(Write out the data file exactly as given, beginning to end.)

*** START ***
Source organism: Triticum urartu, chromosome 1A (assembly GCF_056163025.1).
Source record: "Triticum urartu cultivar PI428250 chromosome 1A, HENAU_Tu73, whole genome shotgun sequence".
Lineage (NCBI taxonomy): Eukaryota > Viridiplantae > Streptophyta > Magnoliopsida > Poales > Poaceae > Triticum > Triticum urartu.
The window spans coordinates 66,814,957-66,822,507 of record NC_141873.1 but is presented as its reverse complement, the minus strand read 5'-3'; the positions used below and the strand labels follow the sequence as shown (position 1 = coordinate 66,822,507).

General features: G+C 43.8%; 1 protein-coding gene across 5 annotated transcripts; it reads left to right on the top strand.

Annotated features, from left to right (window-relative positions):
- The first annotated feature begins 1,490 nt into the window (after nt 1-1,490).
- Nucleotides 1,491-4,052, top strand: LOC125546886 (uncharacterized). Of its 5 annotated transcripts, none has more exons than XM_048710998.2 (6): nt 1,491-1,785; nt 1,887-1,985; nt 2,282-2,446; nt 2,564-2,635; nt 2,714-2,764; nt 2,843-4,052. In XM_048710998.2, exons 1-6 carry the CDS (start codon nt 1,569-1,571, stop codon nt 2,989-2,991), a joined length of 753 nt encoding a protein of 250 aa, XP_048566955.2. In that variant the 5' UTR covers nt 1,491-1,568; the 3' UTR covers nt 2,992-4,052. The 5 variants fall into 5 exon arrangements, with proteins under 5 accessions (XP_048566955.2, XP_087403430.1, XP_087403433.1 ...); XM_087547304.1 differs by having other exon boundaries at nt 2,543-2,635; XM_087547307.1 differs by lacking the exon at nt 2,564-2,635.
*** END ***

Source organism: Triticum urartu, chromosome 1A (assembly GCF_056163025.1).
Source record: "Triticum urartu cultivar PI428250 chromosome 1A, HENAU_Tu73, whole genome shotgun sequence".
Lineage (NCBI taxonomy): Eukaryota > Viridiplantae > Streptophyta > Magnoliopsida > Poales > Poaceae > Triticum > Triticum urartu.
The window spans coordinates 66,814,957-66,822,507 of record NC_141873.1 but is presented as its reverse complement, the minus strand read 5'-3'; the positions used below and the strand labels follow the sequence as shown (position 1 = coordinate 66,822,507).

General features: G+C 43.8%; 1 protein-coding gene across 5 annotated transcripts; it reads left to right on the top strand.

Annotated features, from left to right (window-relative positions):
- The first annotated feature begins 1,490 nt into the window (after nt 1-1,490).
- Nucleotides 1,491-4,052, top strand: LOC125546886 (uncharacterized). Of its 5 annotated transcripts, none has more exons than XM_048710998.2 (6): nt 1,491-1,785; nt 1,887-1,985; nt 2,282-2,446; nt 2,564-2,635; nt 2,714-2,764; nt 2,843-4,052. In XM_048710998.2, exons 1-6 carry the CDS (start codon nt 1,569-1,571, stop codon nt 2,989-2,991), a joined length of 753 nt encoding a protein of 250 aa, XP_048566955.2. In that variant the 5' UTR covers nt 1,491-1,568; the 3' UTR covers nt 2,992-4,052. The 5 variants fall into 5 exon arrangements, with proteins under 5 accessions (XP_048566955.2, XP_087403430.1, XP_087403433.1 ...); XM_087547304.1 differs by having other exon boundaries at nt 2,543-2,635; XM_087547307.1 differs by lacking the exon at nt 2,564-2,635.